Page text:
(ArmyTimes.com - Friday Aug 14, 2009 11:59:23 EDT) - President Barack Obama not only wants to improve the treatment of America’s veterans, but also to reach out to homeless veterans, as well as those who have turned their backs on — or are unaware of — the benefits they’ve earned.
“What we’re trying to do is just break down the hurdles that exist between veterans and VA,” Obama told Military Times and a small group of other defense reporters in an Aug. 4 meeting in the White House Roosevelt Room.
But lowering one of those hurdles — creating what Obama called “a VA that is consumer-friendly, that is oriented not towards keeping people out but bringing people in” — will not happen quickly, he said.
“It’s fair to say that this is a multiyear project,” Obama said. “We are going to be working vigilantly. We’re going to keep on pushing. We’re going to keep on prodding to make sure that both VA and DoD understand these very human issues are dealt with in the most thoughtful and effective way as possible.”
As evidence of that effort, Obama and Veterans Affairs Secretary Eric Shinseki touted a boost in VA funding, an increase of 4,000 claims adjusters since January 2007, a total of 18,000 mental health providers, a national suicide hotline, technological improvements in the benefits claims process, the ongoing effort to create electronic medical records that VA and the Pentagon can easily share and a more proactive and helpful attitude at both agencies.
But while hundreds of thousands of vets seek VA care and assistance, Obama said hundreds of thousands more need help but, for a variety of reasons, haven’t sought it.
Shinseki said one thing Obama has asked him to focus on “is homeless vets — 131,000 sleeping on our streets tonight. It’s about jobs; it’s about education.”
It’s also about changing the way VA views its mission, Obama said.
“I think a lot of the reason people fall through the cracks is historically sometimes VA has sat back and waited for people to come to them,” Obama said. “And part of what [Shinseki] has been doing is to make sure that VA is reaching out to them.”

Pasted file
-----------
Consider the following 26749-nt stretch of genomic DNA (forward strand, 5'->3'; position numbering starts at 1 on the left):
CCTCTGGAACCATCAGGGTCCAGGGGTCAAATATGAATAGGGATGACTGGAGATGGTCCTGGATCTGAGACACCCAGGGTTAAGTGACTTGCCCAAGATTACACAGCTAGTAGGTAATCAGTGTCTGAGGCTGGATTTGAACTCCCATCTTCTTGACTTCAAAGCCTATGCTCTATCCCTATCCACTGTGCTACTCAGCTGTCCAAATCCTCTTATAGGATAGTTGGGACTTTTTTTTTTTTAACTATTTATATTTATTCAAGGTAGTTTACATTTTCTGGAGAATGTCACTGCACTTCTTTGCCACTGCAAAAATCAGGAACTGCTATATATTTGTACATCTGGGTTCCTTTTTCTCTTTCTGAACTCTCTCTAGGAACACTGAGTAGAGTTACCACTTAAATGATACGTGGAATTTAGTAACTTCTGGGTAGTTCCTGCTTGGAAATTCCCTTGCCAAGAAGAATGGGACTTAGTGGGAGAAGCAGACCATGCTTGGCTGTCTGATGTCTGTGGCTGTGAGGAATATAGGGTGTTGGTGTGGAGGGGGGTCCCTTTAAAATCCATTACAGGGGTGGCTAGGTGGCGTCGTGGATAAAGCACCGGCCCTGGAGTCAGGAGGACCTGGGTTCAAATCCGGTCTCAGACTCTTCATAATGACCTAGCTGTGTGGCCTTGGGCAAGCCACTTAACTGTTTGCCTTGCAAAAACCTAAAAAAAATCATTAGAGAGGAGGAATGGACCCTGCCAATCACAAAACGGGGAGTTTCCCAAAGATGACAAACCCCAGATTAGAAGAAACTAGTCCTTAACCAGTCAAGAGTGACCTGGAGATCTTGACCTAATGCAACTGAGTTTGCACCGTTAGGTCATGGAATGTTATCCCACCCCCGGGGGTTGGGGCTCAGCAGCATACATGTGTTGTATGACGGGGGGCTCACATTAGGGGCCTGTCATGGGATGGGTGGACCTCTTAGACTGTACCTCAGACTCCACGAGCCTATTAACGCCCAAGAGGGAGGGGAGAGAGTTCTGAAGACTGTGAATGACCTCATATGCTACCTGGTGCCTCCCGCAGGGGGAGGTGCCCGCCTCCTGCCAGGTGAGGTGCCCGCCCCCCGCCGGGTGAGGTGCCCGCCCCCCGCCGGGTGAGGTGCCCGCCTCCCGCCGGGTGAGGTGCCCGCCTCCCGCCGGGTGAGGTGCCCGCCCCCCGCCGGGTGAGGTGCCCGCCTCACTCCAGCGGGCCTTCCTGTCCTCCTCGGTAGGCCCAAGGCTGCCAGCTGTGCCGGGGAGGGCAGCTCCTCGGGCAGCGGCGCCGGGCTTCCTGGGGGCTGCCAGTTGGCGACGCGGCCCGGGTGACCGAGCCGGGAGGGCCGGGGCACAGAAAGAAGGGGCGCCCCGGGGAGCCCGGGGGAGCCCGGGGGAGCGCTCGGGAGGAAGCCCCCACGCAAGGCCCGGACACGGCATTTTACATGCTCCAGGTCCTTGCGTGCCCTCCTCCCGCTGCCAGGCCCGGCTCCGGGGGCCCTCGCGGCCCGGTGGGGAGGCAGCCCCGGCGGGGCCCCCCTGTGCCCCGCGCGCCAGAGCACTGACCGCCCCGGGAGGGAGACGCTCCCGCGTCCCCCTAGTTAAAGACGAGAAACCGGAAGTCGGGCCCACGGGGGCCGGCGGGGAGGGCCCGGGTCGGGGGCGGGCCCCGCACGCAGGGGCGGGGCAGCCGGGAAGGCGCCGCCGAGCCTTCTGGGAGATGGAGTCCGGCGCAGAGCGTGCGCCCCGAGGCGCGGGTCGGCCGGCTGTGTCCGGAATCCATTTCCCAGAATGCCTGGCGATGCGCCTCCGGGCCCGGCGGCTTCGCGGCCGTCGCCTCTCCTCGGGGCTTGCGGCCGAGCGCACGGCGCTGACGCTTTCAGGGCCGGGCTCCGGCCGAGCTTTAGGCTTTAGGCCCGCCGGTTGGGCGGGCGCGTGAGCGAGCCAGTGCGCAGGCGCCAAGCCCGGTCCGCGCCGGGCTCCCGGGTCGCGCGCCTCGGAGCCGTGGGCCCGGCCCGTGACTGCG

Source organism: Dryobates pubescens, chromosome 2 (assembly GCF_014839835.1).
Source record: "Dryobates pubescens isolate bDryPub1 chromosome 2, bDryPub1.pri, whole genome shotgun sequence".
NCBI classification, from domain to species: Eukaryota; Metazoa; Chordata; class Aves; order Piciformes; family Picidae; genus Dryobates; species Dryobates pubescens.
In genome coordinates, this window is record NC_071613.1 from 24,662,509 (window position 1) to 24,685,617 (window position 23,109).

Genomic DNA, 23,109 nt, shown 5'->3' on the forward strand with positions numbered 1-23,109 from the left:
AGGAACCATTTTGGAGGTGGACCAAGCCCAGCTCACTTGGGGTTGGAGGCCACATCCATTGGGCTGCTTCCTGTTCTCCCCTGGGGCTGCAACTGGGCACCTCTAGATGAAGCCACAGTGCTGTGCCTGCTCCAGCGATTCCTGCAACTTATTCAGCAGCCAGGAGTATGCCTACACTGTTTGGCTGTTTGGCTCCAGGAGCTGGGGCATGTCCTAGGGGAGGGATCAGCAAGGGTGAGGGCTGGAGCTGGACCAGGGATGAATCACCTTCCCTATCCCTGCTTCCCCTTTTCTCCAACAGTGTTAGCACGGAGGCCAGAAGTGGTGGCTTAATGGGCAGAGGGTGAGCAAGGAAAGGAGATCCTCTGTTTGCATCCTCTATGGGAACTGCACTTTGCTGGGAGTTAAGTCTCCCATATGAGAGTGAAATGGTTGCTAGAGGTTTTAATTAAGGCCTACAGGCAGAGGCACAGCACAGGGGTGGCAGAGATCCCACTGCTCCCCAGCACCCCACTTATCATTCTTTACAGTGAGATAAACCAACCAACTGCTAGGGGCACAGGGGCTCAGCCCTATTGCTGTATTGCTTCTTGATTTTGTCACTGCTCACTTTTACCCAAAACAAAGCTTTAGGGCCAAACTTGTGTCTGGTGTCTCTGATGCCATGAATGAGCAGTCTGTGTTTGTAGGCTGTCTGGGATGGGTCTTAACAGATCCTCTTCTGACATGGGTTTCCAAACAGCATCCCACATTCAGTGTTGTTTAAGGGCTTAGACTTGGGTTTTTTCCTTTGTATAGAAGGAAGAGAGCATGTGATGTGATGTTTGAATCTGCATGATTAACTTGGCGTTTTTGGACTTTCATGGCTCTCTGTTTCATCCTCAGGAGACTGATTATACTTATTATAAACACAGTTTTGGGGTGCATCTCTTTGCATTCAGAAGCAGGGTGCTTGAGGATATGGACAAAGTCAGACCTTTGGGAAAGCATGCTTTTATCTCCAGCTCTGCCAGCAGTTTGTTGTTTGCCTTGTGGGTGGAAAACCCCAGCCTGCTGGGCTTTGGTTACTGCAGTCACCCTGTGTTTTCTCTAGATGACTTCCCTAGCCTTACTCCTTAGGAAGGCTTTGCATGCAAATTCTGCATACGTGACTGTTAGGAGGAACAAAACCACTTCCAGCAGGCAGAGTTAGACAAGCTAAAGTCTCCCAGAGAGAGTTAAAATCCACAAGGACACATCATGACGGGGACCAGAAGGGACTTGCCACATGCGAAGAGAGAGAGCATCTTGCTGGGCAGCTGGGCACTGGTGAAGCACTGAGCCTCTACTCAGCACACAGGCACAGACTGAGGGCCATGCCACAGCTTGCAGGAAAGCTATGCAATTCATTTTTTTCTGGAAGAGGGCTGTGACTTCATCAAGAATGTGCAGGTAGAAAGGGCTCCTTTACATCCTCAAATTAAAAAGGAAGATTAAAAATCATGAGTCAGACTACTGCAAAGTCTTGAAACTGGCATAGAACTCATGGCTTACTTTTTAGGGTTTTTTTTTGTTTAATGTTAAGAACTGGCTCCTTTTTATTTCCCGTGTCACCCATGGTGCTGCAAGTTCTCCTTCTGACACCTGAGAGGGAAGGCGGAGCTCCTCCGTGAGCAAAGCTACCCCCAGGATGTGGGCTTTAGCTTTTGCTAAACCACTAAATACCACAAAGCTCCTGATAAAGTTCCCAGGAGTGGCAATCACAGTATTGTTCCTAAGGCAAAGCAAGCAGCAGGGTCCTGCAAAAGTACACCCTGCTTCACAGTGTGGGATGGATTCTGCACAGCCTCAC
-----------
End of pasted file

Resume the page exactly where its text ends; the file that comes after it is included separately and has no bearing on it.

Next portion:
Mental health problems have been overwhelming VA, however, and caregiver demand could outstrip supply despite the recent hires. According to a 2008 Rand Corp. study, an estimated 31 percent of returning war veterans suffer from mental health issues. Only about half of those who need treatment seek it, and only a bit more than half of those who seek treatment get “minimally adequate care,” Rand concluded.
Tackling that problem calls for a multipronged approach, Obama said.
One of the best ways of reducing incidents of PTSD, he said, “is to reduce the amount of time in theater without a break.” To that end, the administration is seeking ways to increase “dwell time” between deployments, has increased the size of the Army and Marine Corps, and is ending the Army’s stop-loss program, through which soldiers’ duty can be involuntarily extended.
Obama also wants better screening of returning troops and for commanders to keep working on reducing the stigma some feel over reporting such problems.
All of this will cost money; his administration has boosted VA’s budget to the tune of $25 billion over the next five fiscal years.
While expenditures won’t solve all the problems, Obama said, “money helps,” particularly in providing enough mental health care — to include ensuring that services for female veterans are available at all VA health centers.
Another potential VA health care challenge in coming years may be the rising tide of respiratory illnesses and blood cancers resulting from exposure to smoke from open-air burn pits used for waste disposal in war zones.
Obama said he is familiar with the issue. Acknowledging the long denials of past administrations over concerns such as atomic radiation tests, Agent Orange exposure in Vietnam and Gulf War illness, he said he wants an objective assessment of the burn-pit problem — the “best science possible.”
“I don’t want us hiding the ball if there’s a real problem there,” Obama said. “I am absolutely convinced that our commanders in theater are doing everything they can to protect their men and women. The key is to understand that our scientific knowledge and our medical knowledge may evolve. And if we find out that something’s wrong, even … it might not have been anyone’s fault … nobody is served by denial or sweeping things under the rug.”